Yolanda Martínez-San Miguel’s From Lack to Excess. “Minor” Readings of Latin American Colonial Discourse (2008) departs from the understanding that writing in times of the Spanish Crown expansion in America in XVI is, in more than a way, a minor discourse. It is not that the Spanish “Empire” completely captured and controlled the ways writing was produced. This means that beyond any possibility of turning the Chronicles of indies a simple mirror that reflects the agendas of homogeneus/unitary nationalist ideas, understanding the writing of the Chronicles as a minor discourse “allows us to make the transition from the ambivalence of the colonial subject to the rhetorical ambiguity of a colonial discourse” (36). After this, it becomes visible that the Chronicles are “sites of intervention within the hegemonic discursive matrix that can still be effectively elucidated by the particular exercise of reading” (38) in a minor key. What the texts analyzed by Martínez-San Miguel offer is the description, or depiction, of a radical change between orality and writing, between “verbal” lack and “linguistic excess”. The Chronicles, as texts that mix both colonial discourses (“those textual moments in which the project of colonization and conquest is depicted from an Americanist perspective” ) and imperial discourses (“conceived from within a metropolitan perspective, and they endorse a European colonizing project” ) are knotted by the transition from lack to excess. The awe that emptied the conquistadors and colonizers soon was supplanted by a dominant control.
Martínez-San Miguel revisits a vast collection of canonical texts. Her insights on Colón, Cortés, Las Casas, Cabeza de Vaca, el Inca Garcilaso de la Vega, Sigüenza y Góngora and Sorjuana Inés de la Cruz illustrate the stated progression from lack to excess. In other words, the depiction of an empty discourse in the chronicles is filled with a baroque overwhelming presence as a general teleology. At the same time, it seems that Martínez-San Miguel, suggests that the complete domination of the “imperial interpretative matrix/paradigm” of the Spanish Crown was never fully achieved. For instance, when closing her argument about Sor Juana’s silence, as something that brakes and “produce[s] an eccentric intellectual, a colonial and feminine subjectivity that attempts to correct, complete, and reconfigure interpretation of herself and her works produced in the metropolitan centers” (182), Martínez-San Miguel suggests that as much as writing was still “a response to a required dialogue to achieve a reinscription as a colonial subjectivity” (183) the imposed logic of the “empire” was incompetent. After all, as all minor writings, this serve, or have “an unsurmountable hermeneutic limit” (183) where the domination of the empire sees their deformed and fake idea of hegemony. It is, then, that minor discourses in colonial times sometimes were able to depict a voice “that incorporate itself but also ‘corrects’ its official representation within an hegemonic discursivity” (184). Martínez-San Miguel sees this as something that is “beginning to exhaust its capacity of capture [of the imperial hermeneutic matrix]” (184). With this, From Lack to Excess finishes its argument and its meaningful insights. Yet, the pretended progression insisted in the book, might suggest to reflection on some arguments of the beginning of the book.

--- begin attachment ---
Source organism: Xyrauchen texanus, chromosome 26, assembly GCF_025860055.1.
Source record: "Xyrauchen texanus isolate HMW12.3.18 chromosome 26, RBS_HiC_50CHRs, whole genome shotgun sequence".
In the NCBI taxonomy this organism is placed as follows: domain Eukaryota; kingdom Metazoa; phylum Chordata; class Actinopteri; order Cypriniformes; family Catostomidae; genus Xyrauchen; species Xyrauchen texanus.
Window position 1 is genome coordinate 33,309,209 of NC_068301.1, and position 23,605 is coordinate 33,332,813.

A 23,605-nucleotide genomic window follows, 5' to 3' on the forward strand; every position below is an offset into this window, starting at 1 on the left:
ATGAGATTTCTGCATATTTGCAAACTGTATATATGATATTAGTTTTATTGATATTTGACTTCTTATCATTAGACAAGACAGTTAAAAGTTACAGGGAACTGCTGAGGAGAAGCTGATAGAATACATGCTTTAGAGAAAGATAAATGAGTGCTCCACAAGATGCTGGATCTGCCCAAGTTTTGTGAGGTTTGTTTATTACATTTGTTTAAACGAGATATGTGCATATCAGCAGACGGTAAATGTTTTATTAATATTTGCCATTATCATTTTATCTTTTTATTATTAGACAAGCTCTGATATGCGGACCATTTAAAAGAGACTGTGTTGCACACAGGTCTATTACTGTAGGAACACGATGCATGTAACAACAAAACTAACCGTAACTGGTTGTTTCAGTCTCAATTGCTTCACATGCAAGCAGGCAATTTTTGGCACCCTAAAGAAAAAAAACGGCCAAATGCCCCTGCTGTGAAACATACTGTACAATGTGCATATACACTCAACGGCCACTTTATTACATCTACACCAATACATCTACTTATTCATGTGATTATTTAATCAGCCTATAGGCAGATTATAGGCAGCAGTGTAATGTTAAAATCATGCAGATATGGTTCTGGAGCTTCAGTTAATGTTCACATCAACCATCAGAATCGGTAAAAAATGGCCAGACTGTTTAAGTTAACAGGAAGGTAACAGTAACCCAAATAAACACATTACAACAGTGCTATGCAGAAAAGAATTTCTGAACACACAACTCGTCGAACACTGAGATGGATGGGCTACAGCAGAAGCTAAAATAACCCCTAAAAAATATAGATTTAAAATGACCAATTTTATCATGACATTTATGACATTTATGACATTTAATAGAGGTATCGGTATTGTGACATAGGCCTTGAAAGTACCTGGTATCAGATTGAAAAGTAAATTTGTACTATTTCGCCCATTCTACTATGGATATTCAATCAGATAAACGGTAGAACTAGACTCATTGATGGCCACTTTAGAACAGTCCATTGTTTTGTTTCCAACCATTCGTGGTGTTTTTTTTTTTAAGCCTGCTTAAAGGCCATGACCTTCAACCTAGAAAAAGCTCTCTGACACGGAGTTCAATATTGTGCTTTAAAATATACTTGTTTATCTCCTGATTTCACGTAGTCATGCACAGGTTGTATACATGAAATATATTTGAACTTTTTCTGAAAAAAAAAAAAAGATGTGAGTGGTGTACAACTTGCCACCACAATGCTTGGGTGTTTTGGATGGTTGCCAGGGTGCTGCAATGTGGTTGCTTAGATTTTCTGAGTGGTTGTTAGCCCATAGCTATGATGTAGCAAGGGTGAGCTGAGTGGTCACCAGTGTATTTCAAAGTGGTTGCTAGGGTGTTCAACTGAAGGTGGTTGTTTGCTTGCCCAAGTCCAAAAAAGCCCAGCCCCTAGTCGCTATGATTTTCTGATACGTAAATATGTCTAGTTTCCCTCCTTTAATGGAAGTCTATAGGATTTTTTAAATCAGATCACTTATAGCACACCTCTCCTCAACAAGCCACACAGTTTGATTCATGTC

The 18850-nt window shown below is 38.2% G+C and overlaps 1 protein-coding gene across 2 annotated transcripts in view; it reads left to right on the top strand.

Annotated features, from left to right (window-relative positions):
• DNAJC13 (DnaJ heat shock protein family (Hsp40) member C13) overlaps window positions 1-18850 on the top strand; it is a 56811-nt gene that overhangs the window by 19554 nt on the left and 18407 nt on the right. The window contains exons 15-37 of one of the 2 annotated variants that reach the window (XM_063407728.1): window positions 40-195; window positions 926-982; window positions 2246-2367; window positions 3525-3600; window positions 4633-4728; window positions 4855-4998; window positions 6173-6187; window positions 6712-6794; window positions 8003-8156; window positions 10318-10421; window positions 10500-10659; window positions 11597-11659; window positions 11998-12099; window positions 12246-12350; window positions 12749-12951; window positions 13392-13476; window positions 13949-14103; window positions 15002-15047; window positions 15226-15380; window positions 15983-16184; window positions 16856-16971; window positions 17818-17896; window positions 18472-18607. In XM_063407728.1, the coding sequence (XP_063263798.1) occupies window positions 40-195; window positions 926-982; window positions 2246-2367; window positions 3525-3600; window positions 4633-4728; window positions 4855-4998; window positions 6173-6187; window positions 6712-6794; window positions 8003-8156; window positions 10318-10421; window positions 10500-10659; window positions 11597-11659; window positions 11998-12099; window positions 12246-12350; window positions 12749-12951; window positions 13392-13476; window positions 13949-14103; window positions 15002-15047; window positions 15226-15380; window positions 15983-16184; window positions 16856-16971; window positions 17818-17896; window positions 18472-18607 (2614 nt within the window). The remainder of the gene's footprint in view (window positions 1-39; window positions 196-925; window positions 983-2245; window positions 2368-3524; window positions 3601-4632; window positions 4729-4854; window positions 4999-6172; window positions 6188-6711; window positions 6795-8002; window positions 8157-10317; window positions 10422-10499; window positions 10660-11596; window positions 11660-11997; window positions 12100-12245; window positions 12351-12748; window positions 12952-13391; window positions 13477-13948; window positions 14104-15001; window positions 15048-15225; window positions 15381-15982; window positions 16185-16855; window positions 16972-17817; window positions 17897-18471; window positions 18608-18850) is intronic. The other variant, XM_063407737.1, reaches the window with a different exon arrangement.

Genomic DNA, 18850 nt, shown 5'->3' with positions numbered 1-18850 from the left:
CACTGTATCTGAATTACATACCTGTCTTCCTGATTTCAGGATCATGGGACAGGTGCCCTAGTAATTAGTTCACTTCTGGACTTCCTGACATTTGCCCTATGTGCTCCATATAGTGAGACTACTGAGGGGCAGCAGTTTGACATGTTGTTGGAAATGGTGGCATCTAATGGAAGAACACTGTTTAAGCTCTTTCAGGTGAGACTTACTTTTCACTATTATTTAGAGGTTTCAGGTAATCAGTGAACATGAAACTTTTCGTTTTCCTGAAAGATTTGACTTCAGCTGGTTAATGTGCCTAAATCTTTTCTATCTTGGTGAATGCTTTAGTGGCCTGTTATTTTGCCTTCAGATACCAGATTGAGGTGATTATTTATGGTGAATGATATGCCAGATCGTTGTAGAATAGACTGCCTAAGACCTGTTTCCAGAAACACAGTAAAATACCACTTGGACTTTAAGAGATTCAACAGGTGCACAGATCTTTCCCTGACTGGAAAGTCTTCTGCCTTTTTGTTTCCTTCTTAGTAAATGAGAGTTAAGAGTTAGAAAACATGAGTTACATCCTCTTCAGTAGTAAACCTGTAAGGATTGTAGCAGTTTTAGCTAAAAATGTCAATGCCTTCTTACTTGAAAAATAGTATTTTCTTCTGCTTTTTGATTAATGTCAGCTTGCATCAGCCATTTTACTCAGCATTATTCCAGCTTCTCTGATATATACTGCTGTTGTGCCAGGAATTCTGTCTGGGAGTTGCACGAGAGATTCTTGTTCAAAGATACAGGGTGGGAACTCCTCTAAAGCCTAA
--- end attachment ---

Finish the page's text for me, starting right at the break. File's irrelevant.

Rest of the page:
If aphasia serves as the foundational moment where lack emerges as the necessary “void” of the expression of the conquistadors, excess would be a sort of “plug” that in an ominous way cancels the depth of the void. The thing is that as much as “aphasia signals the failure of language to apprehend or grasp the complexity of the American reality as a discursive strategy parallel to the lack of epistemic and material control over the newly discovery lands and subjects” (45), as it happens eminently to Colón, aphasia is already, and always in the Chronicles, a catachresis because the lack of epistemic-voice is already deposited writing. That is lack is always a conglomerate of writing, and this writing as the one of Sor Juana is already showing how “fast” the limit of the imperial hermeneutic is reached. If “the admiral” cannot fully capture all the marvelous things he sees, his aphasia is a stasis that turns to be active, an active passivity. The limit was not only reached by the imperial logic, but also by writing itself. After this, then, it might be possible to rethink how the transition from lack to excess is not a process that started and finished, but a constant strategy in Latin American temporality in general (and perhaps elsewhere). Lack is always a void but never a place that misses something. Lack does more than a silenced and fascinated face, lack writes. From this perspective, the lack in Cortés, or any other colonial writer, is a result of something that exceeds it, something that forces writing as emphasis, as repetition, as enumeration, as a list. If “what is visible cannot be contained by language” let the writing turned it form and content so that the yes might see it, so that at least the illusion of readability be achieved.